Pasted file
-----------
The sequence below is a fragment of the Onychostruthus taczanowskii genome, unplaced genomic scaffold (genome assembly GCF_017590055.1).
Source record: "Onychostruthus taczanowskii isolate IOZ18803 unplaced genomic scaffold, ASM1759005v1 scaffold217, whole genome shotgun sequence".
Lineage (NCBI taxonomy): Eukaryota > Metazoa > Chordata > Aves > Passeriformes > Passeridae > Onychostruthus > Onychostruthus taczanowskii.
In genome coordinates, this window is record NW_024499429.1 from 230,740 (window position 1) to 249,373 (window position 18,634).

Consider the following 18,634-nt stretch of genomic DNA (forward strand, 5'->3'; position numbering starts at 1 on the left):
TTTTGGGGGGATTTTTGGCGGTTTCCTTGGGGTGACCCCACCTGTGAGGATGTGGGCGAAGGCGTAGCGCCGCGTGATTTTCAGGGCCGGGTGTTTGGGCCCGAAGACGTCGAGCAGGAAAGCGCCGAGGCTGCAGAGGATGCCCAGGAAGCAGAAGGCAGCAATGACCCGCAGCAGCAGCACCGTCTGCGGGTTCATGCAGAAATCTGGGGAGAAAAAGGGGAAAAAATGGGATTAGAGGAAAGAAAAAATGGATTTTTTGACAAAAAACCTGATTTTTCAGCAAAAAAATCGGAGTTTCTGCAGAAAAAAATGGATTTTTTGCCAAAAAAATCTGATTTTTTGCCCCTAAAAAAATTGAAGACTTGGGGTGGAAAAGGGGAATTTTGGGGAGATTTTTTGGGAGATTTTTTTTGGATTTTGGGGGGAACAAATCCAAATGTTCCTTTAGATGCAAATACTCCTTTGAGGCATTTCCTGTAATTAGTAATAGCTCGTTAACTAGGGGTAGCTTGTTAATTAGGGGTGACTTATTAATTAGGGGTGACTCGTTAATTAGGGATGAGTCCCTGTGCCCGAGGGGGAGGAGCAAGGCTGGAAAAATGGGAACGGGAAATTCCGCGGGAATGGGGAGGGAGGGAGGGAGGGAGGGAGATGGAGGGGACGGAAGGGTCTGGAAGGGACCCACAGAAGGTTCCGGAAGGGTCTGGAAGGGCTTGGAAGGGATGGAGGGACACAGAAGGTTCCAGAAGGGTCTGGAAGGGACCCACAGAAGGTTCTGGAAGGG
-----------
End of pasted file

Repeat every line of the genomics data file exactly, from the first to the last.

The sequence below is a fragment of the Onychostruthus taczanowskii genome, unplaced genomic scaffold (genome assembly GCF_017590055.1).
Source record: "Onychostruthus taczanowskii isolate IOZ18803 unplaced genomic scaffold, ASM1759005v1 scaffold217, whole genome shotgun sequence".
Lineage (NCBI taxonomy): Eukaryota > Metazoa > Chordata > Aves > Passeriformes > Passeridae > Onychostruthus > Onychostruthus taczanowskii.
In genome coordinates, this window is record NW_024499429.1 from 230,740 (window position 1) to 249,373 (window position 18,634).

Consider the following 18,634-nt stretch of genomic DNA (forward strand, 5'->3'; position numbering starts at 1 on the left):
TTTTGGGGGGATTTTTGGCGGTTTCCTTGGGGTGACCCCACCTGTGAGGATGTGGGCGAAGGCGTAGCGCCGCGTGATTTTCAGGGCCGGGTGTTTGGGCCCGAAGACGTCGAGCAGGAAAGCGCCGAGGCTGCAGAGGATGCCCAGGAAGCAGAAGGCAGCAATGACCCGCAGCAGCAGCACCGTCTGCGGGTTCATGCAGAAATCTGGGGAGAAAAAGGGGAAAAAATGGGATTAGAGGAAAGAAAAAATGGATTTTTTGACAAAAAACCTGATTTTTCAGCAAAAAAATCGGAGTTTCTGCAGAAAAAAATGGATTTTTTGCCAAAAAAATCTGATTTTTTGCCCCTAAAAAAATTGAAGACTTGGGGTGGAAAAGGGGAATTTTGGGGAGATTTTTTGGGAGATTTTTTTTGGATTTTGGGGGGAACAAATCCAAATGTTCCTTTAGATGCAAATACTCCTTTGAGGCATTTCCTGTAATTAGTAATAGCTCGTTAACTAGGGGTAGCTTGTTAATTAGGGGTGACTTATTAATTAGGGGTGACTCGTTAATTAGGGATGAGTCCCTGTGCCCGAGGGGGAGGAGCAAGGCTGGAAAAATGGGAACGGGAAATTCCGCGGGAATGGGGAGGGAGGGAGGGAGGGAGGGAGATGGAGGGGACGGAAGGGTCTGGAAGGGACCCACAGAAGGTTCCGGAAGGGTCTGGAAGGGCTTGGAAGGGATGGAGGGACACAGAAGGTTCCAGAAGGGTCTGGAAGGGACCCACAGAAGGTTCTGGAAGGG